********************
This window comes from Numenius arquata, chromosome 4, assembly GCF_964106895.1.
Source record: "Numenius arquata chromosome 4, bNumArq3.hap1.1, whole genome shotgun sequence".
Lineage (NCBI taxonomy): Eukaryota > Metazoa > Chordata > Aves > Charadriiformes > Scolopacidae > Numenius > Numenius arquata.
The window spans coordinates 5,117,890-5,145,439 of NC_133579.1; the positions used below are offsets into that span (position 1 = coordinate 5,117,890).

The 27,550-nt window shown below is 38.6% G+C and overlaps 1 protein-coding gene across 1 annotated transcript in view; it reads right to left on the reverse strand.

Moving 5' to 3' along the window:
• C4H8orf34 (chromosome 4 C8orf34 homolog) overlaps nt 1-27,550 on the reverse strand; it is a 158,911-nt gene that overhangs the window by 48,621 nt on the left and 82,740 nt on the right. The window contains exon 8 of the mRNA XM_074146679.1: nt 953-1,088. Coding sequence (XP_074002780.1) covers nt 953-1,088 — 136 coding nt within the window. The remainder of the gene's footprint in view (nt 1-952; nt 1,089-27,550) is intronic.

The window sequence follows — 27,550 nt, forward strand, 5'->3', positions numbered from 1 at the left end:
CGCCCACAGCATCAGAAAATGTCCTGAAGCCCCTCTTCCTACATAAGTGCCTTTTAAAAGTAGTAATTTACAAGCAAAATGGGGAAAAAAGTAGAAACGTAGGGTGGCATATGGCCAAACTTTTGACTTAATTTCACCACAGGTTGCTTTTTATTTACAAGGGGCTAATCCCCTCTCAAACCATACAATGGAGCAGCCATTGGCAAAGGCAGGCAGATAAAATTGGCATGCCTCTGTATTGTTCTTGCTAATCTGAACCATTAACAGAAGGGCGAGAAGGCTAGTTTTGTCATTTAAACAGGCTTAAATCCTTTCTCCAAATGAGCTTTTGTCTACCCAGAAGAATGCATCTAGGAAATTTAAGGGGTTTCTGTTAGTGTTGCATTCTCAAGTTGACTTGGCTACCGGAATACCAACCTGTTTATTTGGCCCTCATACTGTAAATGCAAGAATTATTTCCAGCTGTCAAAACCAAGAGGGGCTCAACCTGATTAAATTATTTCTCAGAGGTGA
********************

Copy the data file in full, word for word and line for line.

This window comes from Numenius arquata, chromosome 4, assembly GCF_964106895.1.
Source record: "Numenius arquata chromosome 4, bNumArq3.hap1.1, whole genome shotgun sequence".
Lineage (NCBI taxonomy): Eukaryota > Metazoa > Chordata > Aves > Charadriiformes > Scolopacidae > Numenius > Numenius arquata.
The window spans coordinates 5,117,890-5,145,439 of NC_133579.1; the positions used below are offsets into that span (position 1 = coordinate 5,117,890).

The 27,550-nt window shown below is 38.6% G+C and overlaps 1 protein-coding gene across 1 annotated transcript in view; it reads right to left on the reverse strand.

Moving 5' to 3' along the window:
• C4H8orf34 (chromosome 4 C8orf34 homolog) overlaps nt 1-27,550 on the reverse strand; it is a 158,911-nt gene that overhangs the window by 48,621 nt on the left and 82,740 nt on the right. The window contains exon 8 of the mRNA XM_074146679.1: nt 953-1,088. Coding sequence (XP_074002780.1) covers nt 953-1,088 — 136 coding nt within the window. The remainder of the gene's footprint in view (nt 1-952; nt 1,089-27,550) is intronic.

The window sequence follows — 27,550 nt, forward strand, 5'->3', positions numbered from 1 at the left end:
CGCCCACAGCATCAGAAAATGTCCTGAAGCCCCTCTTCCTACATAAGTGCCTTTTAAAAGTAGTAATTTACAAGCAAAATGGGGAAAAAAGTAGAAACGTAGGGTGGCATATGGCCAAACTTTTGACTTAATTTCACCACAGGTTGCTTTTTATTTACAAGGGGCTAATCCCCTCTCAAACCATACAATGGAGCAGCCATTGGCAAAGGCAGGCAGATAAAATTGGCATGCCTCTGTATTGTTCTTGCTAATCTGAACCATTAACAGAAGGGCGAGAAGGCTAGTTTTGTCATTTAAACAGGCTTAAATCCTTTCTCCAAATGAGCTTTTGTCTACCCAGAAGAATGCATCTAGGAAATTTAAGGGGTTTCTGTTAGTGTTGCATTCTCAAGTTGACTTGGCTACCGGAATACCAACCTGTTTATTTGGCCCTCATACTGTAAATGCAAGAATTATTTCCAGCTGTCAAAACCAAGAGGGGCTCAACCTGATTAAATTATTTCTCAGAGGTGA